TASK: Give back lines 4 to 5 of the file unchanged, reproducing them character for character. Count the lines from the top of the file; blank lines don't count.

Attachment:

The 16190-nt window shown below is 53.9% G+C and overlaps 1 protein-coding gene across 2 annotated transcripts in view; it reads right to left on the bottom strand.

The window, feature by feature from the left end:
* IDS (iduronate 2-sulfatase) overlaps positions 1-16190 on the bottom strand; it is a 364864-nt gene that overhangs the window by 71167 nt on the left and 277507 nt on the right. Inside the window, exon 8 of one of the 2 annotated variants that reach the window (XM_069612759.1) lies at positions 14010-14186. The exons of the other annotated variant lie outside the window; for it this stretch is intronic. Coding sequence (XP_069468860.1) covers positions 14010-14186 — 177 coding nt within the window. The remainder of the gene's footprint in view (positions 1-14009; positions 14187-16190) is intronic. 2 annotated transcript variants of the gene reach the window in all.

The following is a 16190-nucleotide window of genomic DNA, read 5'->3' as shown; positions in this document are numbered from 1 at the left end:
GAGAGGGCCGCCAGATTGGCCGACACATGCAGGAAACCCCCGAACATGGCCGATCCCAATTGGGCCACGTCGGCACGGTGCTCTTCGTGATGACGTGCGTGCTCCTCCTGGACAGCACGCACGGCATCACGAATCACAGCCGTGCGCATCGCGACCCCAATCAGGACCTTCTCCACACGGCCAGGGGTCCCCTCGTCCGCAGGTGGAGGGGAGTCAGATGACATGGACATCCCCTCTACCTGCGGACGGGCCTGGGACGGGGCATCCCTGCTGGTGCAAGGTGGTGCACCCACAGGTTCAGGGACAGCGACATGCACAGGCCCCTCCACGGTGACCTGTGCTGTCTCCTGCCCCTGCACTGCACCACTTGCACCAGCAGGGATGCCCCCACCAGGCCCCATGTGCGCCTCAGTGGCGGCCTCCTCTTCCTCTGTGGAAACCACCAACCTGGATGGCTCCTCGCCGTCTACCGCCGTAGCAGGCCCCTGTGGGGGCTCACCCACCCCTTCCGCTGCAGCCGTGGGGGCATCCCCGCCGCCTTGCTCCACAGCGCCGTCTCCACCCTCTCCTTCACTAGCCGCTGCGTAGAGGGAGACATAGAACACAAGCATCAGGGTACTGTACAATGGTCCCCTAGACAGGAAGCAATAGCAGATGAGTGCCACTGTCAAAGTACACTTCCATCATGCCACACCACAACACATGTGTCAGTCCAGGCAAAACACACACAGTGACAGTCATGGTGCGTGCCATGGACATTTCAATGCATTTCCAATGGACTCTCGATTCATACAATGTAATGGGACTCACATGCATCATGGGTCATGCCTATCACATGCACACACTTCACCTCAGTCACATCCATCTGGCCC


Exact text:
The following is a 16190-nucleotide window of genomic DNA, read 5'->3' as shown; positions in this document are numbered from 1 at the left end:
GAGAGGGCCGCCAGATTGGCCGACACATGCAGGAAACCCCCGAACATGGCCGATCCCAATTGGGCCACGTCGGCACGGTGCTCTTCGTGATGACGTGCGTGCTCCTCCTGGACAGCACGCACGGCATCACGAATCACAGCCGTGCGCATCGCGACCCCAATCAGGACCTTCTCCACACGGCCAGGGGTCCCCTCGTCCGCAGGTGGAGGGGAGTCAGATGACATGGACATCCCCTCTACCTGCGGACGGGCCTGGGACGGGGCATCCCTGCTGGTGCAAGGTGGTGCACCCACAGGTTCAGGGACAGCGACATGCACAGGCCCCTCCACGGTGACCTGTGCTGTCTCCTGCCCCTGCACTGCACCACTTGCACCAGCAGGGATGCCCCCACCAGGCCCCATGTGCGCCTCAGTGGCGGCCTCCTCTTCCTCTGTGGAAACCACCAACCTGGATGGCTCCTCGCCGTCTACCGCCGTAGCAGGCCCCTGTGGGGGCTCACCCACCCCTTCCGCTGCAGCCGTGGGGGCATCCCCGCCGCCTTGCTCCACAGCGCCGTCTCCACCCTCTCCTTCACTAGCCGCTGCGTAGAGGGAGACATAGAACACAAGCATCAGGGTACTGTACAATGGTCCCCTAGACAGGAAGCAATAGCAGATGAGTGCCACTGTCAAAGTACACTTCCATCATGCCACACCACAACACATGTGTCAGTCCAGGCAAAACACACACAGTGACAGTCATGGTGCGTGCCATGGACATTTCAATGCATTTCCAATGGACTCTCGATTCATACAATGTAATGGGACTCACATGCATCATGGGTCATGCCTATCACATGCACACACTTCACCTCAGTCACATCCATCTGGCCC